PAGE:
Discover the Tropical Cucurbitaceae: Chayote or Christophine

GardenBy Jul 06, 2024

Discover the Tropical Cucurbitaceae: Chayote or Christophine

The chayote, also known as christophine in the French Antilles and in Guyana, is a perennial herbaceous plant native to the tropical zone around Mexico. The Aztecs were already cultivating it a long time ago. It belongs to the large family of Cucurbitaceae.

The chayote goes by different names depending on the country where it is grown. It is called chouchou in Réunion and Mauritius, chouchoute in New Caledonia and French Polynesia, sosoty in Madagascar, and mirliton in Haiti!

This tuberous perennial plant is not frost hardy, which makes it grown as an annual in mainland France where winters can be cold.

The chayote, with its common or climbing exotic squash, has vines that can reach 5 meters in length or even more. Its evergreen leaves, measuring 10 to 15 cm long in its original environment, are oval-shaped and have 3 to 5 angular lobes.

In late spring, small unisexual flowers appear in the leaf axils of this monoecious plant, meaning it has separate male and female flowers on the same plant. After pollination, these flowers, which are pale yellow or greenish white, will later give birth to fruits.

The fruit, called the chayote, surprises with its pear-like shape, using that shape to distract from its botanical nature as a berry. It reaches maturity in autumn and can be green or white-yellowish in color. The chayote has a tightly-adhering core to the flesh, which is a viviparous seed, meaning it germinates inside the fruit.

The chayote can be eaten raw or cooked; it can be baked, steamed, mashed, fried, or used in a gratin, for example, similar to how zucchini is prepared. The young shoots can also be enjoyed in a vinaigrette.

With only 20 kcal/100g, chayote is low in calories but rich in fiber, vitamin C, zinc, potassium, and antioxidants. It has diuretic properties.

  • Family: Cucurbitaceae
  • Type: Perennial vegetable fruit grown as an annual
  • Origin: Mexico and Central America
  • Color: Green or white-yellowish fruit
  • Sowing: Yes
  • Cutting: No
  • Planting: Spring
  • Harvest: October-November
  • Height: Up to 5 meters long

Suitable Soil and Exposure for Growing Chayote in the Vegetable Garden

Chayote thrives in well-cultivated soil that is light, moist, rich in organic matter, and well-drained. It prefers a warm and sunny exposure, typical of Mediterranean climates.

Sowing and Planting Date for Chayote

Chayote is not sown from seeds but can be planted by burying a fruit, which can be purchased, for example, in the market. Plant the fruit halfway on its long side, in a pot filled with potting soil, and keep it warm, frost-free (15-18°C), until mid-May when the last frost has passed. Water it regularly, and once it germinates, it will start growing. Provide a small support and prune it to encourage branching.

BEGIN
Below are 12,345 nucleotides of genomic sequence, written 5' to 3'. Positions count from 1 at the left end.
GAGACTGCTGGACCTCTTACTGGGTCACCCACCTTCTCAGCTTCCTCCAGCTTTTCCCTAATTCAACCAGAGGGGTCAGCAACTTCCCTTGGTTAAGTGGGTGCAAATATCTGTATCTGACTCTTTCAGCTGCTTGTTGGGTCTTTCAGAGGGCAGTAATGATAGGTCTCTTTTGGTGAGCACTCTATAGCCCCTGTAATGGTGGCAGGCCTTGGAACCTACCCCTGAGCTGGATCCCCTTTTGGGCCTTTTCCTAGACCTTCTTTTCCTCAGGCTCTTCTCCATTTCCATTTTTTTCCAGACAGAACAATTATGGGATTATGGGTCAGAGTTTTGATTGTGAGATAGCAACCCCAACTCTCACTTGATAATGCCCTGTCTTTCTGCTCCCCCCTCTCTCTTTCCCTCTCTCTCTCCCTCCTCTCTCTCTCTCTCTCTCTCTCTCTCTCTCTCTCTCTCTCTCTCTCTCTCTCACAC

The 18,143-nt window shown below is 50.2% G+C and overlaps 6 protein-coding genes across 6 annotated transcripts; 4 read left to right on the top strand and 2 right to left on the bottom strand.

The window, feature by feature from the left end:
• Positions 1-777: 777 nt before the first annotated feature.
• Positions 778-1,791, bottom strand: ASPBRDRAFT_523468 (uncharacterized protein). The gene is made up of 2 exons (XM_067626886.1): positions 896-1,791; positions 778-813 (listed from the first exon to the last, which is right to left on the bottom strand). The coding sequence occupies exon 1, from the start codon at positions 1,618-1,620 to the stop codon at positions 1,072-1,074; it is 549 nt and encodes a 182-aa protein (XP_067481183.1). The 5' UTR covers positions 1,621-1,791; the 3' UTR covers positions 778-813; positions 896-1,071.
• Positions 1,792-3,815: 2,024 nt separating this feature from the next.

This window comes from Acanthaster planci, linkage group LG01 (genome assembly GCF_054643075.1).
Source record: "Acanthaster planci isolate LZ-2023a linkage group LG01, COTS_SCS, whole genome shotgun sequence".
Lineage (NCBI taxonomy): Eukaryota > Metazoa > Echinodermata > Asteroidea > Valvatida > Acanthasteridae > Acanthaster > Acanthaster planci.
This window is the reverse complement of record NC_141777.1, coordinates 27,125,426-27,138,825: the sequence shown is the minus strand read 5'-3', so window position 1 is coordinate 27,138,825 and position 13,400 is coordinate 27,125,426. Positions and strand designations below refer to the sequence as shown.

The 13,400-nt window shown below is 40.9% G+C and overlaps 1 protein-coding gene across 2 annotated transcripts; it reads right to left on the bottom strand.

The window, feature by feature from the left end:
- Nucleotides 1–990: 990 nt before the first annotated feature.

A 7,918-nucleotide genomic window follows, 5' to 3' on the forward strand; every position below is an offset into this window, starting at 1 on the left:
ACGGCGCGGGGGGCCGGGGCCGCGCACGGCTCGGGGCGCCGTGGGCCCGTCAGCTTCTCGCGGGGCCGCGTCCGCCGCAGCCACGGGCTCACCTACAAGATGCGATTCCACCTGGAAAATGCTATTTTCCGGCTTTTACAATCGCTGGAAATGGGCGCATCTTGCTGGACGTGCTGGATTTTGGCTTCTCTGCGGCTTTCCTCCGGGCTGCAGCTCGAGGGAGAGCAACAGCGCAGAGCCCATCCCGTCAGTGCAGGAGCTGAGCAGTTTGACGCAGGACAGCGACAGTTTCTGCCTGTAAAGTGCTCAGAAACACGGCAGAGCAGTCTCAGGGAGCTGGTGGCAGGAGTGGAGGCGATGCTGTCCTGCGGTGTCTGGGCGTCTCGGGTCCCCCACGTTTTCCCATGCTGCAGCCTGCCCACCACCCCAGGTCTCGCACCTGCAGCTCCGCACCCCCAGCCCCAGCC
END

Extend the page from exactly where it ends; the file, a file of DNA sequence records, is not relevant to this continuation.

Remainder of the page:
Once the risk of frost has passed, typically around mid-May, you can plant the chayote in its designated spot, ideally against a south-facing wall. It will cling to its support with its tendrils. While it can be grown as a creeper, it takes up a lot of space, so trellising is preferable.

Tips for Maintaining and Cultivating Chayote

Moderate but regular watering is necessary, along with mulching around the base to keep the soil moist.

Help with regular trellising of the vines, as they grow quite fast.

Harvesting, Storing, and Using Chayote

Chayotes mature and are ready for harvest in the autumn before the first frost, typically around October-November. They should not be harvested too early or too late, as it affects their taste. To check for ripeness, press your nail on the skin; it should not leave a mark.

Each plant can produce 10 to 15 kg of fruits! They can be stored throughout the winter in a cool, well-ventilated, frost-free place (around 10°C), spread on shelves.

Diseases, Pests, and Parasites of Chayote

Chayote is not susceptible to any specific diseases or attacks from pests or parasites.

Optimal Location and Favorable Companions for Chayote

Chayote starts its growth in a pot but can be transferred to the ground, trained on a trellis, where it can become a beautiful climbing plant with its twining vines.

Since it takes up very little ground space, it can be grown alongside other vegetable crops without any problems.

Recommended Species and Varieties of Chayote for Garden Planting

The Sechium genus includes around ten species, but the most common one is the chayote (Sechium edule). Sechium compositum, native to Mexico and Guatemala, is quite similar to it.

There are no specific varieties of Sechium edule, but you can find chayotes with green or white skin.

Rate this post


I'm Jennifer. My hands are often covered in soil, and my heart is full of passion for nature. Through my writings, I share my personal gardening journeys, tips, and the joy of cultivating both plants and a community of fellow garden lovers. Every plant I grow adds a story to my life, and I love sharing those tales with my readers.